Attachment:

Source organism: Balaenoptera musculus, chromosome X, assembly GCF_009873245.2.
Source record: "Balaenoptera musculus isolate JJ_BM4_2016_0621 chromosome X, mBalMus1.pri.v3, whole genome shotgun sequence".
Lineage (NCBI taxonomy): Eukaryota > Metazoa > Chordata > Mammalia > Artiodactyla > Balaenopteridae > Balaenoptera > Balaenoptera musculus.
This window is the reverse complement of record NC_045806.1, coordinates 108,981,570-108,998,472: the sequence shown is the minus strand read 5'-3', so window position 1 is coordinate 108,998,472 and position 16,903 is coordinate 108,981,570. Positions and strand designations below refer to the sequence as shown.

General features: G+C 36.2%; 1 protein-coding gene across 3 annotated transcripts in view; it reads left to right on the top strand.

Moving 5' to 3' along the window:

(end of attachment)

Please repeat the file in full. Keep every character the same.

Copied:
Source organism: Balaenoptera musculus, chromosome X, assembly GCF_009873245.2.
Source record: "Balaenoptera musculus isolate JJ_BM4_2016_0621 chromosome X, mBalMus1.pri.v3, whole genome shotgun sequence".
Lineage (NCBI taxonomy): Eukaryota > Metazoa > Chordata > Mammalia > Artiodactyla > Balaenopteridae > Balaenoptera > Balaenoptera musculus.
This window is the reverse complement of record NC_045806.1, coordinates 108,981,570-108,998,472: the sequence shown is the minus strand read 5'-3', so window position 1 is coordinate 108,998,472 and position 16,903 is coordinate 108,981,570. Positions and strand designations below refer to the sequence as shown.

General features: G+C 36.2%; 1 protein-coding gene across 3 annotated transcripts in view; it reads left to right on the top strand.

Moving 5' to 3' along the window: